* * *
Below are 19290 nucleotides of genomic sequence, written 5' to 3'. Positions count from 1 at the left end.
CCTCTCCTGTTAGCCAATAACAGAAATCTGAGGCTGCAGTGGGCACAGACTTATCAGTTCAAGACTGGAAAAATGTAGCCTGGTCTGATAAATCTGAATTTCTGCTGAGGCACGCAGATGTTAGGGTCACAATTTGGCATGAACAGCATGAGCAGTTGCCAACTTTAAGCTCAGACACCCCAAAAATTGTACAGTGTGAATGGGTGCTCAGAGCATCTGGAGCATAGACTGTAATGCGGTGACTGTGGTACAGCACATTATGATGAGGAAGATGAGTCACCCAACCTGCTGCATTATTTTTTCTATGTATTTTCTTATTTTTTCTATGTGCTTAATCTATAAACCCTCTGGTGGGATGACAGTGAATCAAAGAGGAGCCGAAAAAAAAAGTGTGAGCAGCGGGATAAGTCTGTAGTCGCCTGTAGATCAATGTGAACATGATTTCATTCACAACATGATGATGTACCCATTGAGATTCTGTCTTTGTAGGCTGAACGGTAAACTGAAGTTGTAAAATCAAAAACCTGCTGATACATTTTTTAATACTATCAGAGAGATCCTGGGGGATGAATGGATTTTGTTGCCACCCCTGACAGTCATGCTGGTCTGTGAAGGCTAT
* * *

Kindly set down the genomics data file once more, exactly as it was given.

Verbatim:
Below are 19290 nucleotides of genomic sequence, written 5' to 3'. Positions count from 1 at the left end.
CCTCTCCTGTTAGCCAATAACAGAAATCTGAGGCTGCAGTGGGCACAGACTTATCAGTTCAAGACTGGAAAAATGTAGCCTGGTCTGATAAATCTGAATTTCTGCTGAGGCACGCAGATGTTAGGGTCACAATTTGGCATGAACAGCATGAGCAGTTGCCAACTTTAAGCTCAGACACCCCAAAAATTGTACAGTGTGAATGGGTGCTCAGAGCATCTGGAGCATAGACTGTAATGCGGTGACTGTGGTACAGCACATTATGATGAGGAAGATGAGTCACCCAACCTGCTGCATTATTTTTTCTATGTATTTTCTTATTTTTTCTATGTGCTTAATCTATAAACCCTCTGGTGGGATGACAGTGAATCAAAGAGGAGCCGAAAAAAAAAGTGTGAGCAGCGGGATAAGTCTGTAGTCGCCTGTAGATCAATGTGAACATGATTTCATTCACAACATGATGATGTACCCATTGAGATTCTGTCTTTGTAGGCTGAACGGTAAACTGAAGTTGTAAAATCAAAAACCTGCTGATACATTTTTTAATACTATCAGAGAGATCCTGGGGGATGAATGGATTTTGTTGCCACCCCTGACAGTCATGCTGGTCTGTGAAGGCTAT